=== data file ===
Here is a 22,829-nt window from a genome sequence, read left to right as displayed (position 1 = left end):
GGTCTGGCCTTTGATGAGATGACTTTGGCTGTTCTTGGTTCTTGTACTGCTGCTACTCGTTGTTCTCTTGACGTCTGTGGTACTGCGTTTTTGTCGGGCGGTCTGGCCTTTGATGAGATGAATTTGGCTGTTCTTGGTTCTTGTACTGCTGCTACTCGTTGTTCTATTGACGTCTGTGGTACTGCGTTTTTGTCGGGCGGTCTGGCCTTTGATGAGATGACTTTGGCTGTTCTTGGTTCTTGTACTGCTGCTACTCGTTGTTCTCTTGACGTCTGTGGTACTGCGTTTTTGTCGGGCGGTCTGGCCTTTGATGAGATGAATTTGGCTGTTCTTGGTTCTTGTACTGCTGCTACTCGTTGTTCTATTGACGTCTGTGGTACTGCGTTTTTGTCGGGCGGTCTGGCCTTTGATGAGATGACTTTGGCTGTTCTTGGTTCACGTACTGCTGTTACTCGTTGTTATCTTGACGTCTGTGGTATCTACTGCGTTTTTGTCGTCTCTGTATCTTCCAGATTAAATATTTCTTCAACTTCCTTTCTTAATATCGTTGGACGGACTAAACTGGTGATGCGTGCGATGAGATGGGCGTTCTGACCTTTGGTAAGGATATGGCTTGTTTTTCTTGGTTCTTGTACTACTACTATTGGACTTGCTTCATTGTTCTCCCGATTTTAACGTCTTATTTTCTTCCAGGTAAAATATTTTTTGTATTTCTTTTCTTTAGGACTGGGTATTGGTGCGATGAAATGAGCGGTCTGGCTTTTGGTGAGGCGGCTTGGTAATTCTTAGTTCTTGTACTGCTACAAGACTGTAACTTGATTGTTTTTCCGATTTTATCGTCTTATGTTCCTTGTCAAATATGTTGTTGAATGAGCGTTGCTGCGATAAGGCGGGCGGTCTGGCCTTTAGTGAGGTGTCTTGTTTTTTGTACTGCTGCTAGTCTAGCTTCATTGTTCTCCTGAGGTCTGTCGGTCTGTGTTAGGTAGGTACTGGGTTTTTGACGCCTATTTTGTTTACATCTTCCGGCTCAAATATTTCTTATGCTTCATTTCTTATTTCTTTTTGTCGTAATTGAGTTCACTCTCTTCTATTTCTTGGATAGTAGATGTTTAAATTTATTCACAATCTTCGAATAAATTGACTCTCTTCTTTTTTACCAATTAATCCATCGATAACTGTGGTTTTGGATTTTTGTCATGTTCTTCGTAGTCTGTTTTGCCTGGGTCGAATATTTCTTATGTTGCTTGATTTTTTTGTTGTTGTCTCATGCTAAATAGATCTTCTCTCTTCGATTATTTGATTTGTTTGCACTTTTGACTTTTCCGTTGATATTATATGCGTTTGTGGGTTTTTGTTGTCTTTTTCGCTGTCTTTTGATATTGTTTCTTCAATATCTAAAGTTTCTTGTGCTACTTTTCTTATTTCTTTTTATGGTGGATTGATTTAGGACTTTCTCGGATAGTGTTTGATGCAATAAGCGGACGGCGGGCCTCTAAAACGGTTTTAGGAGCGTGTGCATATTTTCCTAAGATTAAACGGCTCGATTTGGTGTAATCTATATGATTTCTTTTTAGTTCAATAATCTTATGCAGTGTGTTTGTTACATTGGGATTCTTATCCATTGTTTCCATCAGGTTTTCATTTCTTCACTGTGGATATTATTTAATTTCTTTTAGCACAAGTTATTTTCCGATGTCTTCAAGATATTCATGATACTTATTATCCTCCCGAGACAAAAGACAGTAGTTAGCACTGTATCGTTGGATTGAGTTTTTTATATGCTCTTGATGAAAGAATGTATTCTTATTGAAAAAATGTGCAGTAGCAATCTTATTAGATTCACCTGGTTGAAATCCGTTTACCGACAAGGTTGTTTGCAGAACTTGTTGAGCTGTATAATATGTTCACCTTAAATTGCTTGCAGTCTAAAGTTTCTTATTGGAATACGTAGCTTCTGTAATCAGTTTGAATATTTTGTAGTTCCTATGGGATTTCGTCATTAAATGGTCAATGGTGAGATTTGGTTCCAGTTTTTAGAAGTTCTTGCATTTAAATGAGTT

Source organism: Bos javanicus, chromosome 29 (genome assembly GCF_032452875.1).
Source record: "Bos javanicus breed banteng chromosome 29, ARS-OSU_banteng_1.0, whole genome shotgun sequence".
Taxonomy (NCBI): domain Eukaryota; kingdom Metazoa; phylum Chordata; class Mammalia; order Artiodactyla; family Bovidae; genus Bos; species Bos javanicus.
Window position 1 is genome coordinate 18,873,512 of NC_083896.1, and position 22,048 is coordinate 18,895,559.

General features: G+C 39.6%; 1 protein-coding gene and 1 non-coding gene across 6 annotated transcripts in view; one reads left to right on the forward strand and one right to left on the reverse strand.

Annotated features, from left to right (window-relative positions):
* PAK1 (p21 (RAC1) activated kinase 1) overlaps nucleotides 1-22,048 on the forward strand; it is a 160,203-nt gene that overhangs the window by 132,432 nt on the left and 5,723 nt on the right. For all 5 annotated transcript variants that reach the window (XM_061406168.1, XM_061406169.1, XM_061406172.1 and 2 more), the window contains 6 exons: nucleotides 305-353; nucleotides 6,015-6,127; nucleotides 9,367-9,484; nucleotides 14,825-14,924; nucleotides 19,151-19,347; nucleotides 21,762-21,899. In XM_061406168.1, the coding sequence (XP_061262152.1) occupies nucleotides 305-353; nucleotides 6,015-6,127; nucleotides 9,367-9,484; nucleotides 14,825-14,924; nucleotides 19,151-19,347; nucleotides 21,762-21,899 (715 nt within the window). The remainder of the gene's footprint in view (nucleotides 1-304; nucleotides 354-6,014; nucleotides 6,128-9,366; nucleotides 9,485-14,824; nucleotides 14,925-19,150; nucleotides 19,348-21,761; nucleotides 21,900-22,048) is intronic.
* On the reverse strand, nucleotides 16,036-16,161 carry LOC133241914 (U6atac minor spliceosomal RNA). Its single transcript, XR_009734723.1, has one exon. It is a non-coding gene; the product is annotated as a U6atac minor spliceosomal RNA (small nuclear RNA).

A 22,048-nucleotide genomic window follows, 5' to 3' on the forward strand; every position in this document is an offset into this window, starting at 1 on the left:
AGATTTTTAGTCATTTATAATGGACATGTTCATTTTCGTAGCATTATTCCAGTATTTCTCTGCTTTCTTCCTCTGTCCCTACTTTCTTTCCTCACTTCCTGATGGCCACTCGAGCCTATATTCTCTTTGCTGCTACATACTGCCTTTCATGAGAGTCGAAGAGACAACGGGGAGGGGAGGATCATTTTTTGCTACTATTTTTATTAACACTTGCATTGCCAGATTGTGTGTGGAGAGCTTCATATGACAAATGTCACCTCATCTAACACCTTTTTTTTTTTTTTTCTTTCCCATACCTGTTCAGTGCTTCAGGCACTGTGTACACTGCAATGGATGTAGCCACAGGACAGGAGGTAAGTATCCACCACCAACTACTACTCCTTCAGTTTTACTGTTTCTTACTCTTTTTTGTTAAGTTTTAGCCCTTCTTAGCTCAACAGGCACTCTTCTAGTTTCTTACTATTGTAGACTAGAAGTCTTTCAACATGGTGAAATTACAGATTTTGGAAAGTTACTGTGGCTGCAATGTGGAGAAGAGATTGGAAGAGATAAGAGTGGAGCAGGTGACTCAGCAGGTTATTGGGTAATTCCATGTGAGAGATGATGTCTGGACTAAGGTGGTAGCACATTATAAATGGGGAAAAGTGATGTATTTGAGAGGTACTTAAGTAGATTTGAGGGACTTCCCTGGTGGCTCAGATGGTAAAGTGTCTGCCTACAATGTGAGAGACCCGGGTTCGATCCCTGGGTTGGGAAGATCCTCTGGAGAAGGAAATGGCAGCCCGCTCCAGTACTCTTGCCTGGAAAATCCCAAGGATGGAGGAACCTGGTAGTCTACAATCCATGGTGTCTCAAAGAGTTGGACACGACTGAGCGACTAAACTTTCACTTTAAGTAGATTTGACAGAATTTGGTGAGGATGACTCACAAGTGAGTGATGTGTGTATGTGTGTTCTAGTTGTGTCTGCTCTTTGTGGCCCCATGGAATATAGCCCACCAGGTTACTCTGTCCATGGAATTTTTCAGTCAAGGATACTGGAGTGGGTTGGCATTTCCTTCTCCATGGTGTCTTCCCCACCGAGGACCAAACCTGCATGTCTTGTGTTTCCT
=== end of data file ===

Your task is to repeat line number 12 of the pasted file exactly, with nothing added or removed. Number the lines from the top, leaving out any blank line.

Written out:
AGATTTTTAGTCATTTATAATGGACATGTTCATTTTCGTAGCATTATTCCAGTATTTCTCTGCTTTCTTCCTCTGTCCCTACTTTCTTTCCTCACTTCCTGATGGCCACTCGAGCCTATATTCTCTTTGCTGCTACATACTGCCTTTCATGAGAGTCGAAGAGACAACGGGGAGGGGAGGATCATTTTTTGCTACTATTTTTATTAACACTTGCATTGCCAGATTGTGTGTGGAGAGCTTCATATGACAAATGTCACCTCATCTAACACCTTTTTTTTTTTTTTTCTTTCCCATACCTGTTCAGTGCTTCAGGCACTGTGTACACTGCAATGGATGTAGCCACAGGACAGGAGGTAAGTATCCACCACCAACTACTACTCCTTCAGTTTTACTGTTTCTTACTCTTTTTTGTTAAGTTTTAGCCCTTCTTAGCTCAACAGGCACTCTTCTAGTTTCTTACTATTGTAGACTAGAAGTCTTTCAACATGGTGAAATTACAGATTTTGGAAAGTTACTGTGGCTGCAATGTGGAGAAGAGATTGGAAGAGATAAGAGTGGAGCAGGTGACTCAGCAGGTTATTGGGTAATTCCATGTGAGAGATGATGTCTGGACTAAGGTGGTAGCACATTATAAATGGGGAAAAGTGATGTATTTGAGAGGTACTTAAGTAGATTTGAGGGACTTCCCTGGTGGCTCAGATGGTAAAGTGTCTGCCTACAATGTGAGAGACCCGGGTTCGATCCCTGGGTTGGGAAGATCCTCTGGAGAAGGAAATGGCAGCCCGCTCCAGTACTCTTGCCTGGAAAATCCCAAGGATGGAGGAACCTGGTAGTCTACAATCCATGGTGTCTCAAAGAGTTGGACACGACTGAGCGACTAAACTTTCACTTTAAGTAGATTTGACAGAATTTGGTGAGGATGACTCACAAGTGAGTGATGTGTGTATGTGTGTTCTAGTTGTGTCTGCTCTTTGTGGCCCCATGGAATATAGCCCACCAGGTTACTCTGTCCATGGAATTTTTCAGTCAAGGATACTGGAGTGGGTTGGCATTTCCTTCTCCATGGTGTCTTCCCCACCGAGGACCAAACCTGCATGTCTTGTGTTTCCT